To introduce a new protocol for diagnostic electrocochleography using a pretest oral salt load to improve test sensitivity in patients with suspected inner ear fluid imbalance.Study Design:
A retrospective review of patients who reported vertigo that, by medical history, was suggestive of an inner ear fluid imbalance was preformed. The patients received a complete audiovestibular evaluation that included a baseline electrocochleogram. Despite the incapacitating nature of their vertigo, there were no symptoms or electrophysiologic abnormalities that would isolate an etiologic ear. After the baseline studies, the patients received 4 g of sodium chloride daily for 3 days before repeat electrocochleography. A control group of 13 healthy volunteers with normal baseline electrocochleography and pure tone audiometry was tested under similar conditions.Setting:
This study was conducted at an ambulatory care clinic associated with a tertiary referral medical center.Intervention:
Electrocochleography was performed using alternating polarity clicks presented at a rate of 9.7/sec at 95 dB nHL by an extratympanic TIPtrode electrode and recorded with a Nicolet Spirit (Nicolet Instalment Corp., Madison, WI, U.S.A.). Responses were averaged for 1000 sweeps using a 10-msec time base with bandpass filtering from 5 to 1500 Hz. A summating potential/action potential (SP/AP) ratio of 0.37 was considered the upper limit of normal.Main Outcome Measures:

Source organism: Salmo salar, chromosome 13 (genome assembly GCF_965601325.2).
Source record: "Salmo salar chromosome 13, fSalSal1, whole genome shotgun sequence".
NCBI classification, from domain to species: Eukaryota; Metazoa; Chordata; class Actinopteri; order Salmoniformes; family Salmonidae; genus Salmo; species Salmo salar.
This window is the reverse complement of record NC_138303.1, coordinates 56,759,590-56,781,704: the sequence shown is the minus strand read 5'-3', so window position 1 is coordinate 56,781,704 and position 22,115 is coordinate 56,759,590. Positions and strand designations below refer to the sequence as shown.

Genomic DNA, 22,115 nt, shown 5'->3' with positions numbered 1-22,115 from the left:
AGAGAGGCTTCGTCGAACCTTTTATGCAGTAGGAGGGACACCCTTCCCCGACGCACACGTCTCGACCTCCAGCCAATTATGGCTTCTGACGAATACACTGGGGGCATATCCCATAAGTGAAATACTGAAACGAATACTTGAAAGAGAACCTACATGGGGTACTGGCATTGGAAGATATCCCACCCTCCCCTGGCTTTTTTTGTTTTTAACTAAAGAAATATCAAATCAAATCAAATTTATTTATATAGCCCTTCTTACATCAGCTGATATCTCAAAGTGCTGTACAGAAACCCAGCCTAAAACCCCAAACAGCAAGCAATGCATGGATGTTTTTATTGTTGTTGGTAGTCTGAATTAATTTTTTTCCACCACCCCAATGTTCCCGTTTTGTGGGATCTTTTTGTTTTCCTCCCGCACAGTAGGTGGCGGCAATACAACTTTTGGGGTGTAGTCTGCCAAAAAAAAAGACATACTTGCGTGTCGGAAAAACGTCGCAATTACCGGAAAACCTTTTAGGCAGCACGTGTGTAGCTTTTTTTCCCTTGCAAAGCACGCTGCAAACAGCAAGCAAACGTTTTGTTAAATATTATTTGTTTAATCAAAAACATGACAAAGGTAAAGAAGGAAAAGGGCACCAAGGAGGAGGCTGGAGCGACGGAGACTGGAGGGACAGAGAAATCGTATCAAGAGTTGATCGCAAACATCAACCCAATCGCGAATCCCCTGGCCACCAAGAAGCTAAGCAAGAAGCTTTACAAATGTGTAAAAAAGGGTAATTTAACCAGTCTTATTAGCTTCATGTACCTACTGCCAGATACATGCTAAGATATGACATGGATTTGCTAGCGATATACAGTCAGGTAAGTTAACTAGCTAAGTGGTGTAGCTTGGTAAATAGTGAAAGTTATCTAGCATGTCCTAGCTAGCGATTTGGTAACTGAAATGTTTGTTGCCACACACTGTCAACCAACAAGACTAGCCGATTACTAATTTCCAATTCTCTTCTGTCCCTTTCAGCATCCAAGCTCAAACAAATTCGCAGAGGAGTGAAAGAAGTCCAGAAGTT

Enhancement in the SP/AP ratio from a normal baseline value to>0.37 after oral salt loading was indicative of a positive test.Results:
None of the ears from control subjects had a positive salt load electrocochleogram, and one or both ears in 38% of the patients in the study group with normal baseline SP/AP ratios and symptoms of inner ear fluid imbalance converted to abnormal. The mean SPsol;AP ratio of the control group for the conditions before and after salt-load was not statistically different (p=0.48), although the difference in the mean SPsol;AP ratio in the study group after salt loading was statistically significant (p=1.329 × 10−5).Conclusions:
A group of patients who reported vertigo with no localizing abnormalities had a statistically significant increase in the mean SP/AP ratio after ingestion of a large quantity of sodium chloride. A modest percentage had elevation of the SP/AP ratio above the upper limit of normal for our audiovestibular lab. The localization of a “salt-senstitive” ear could assist the clinician in the management of these difficult problems with longterm medical therapy or surgical treatment when alternative measures fail.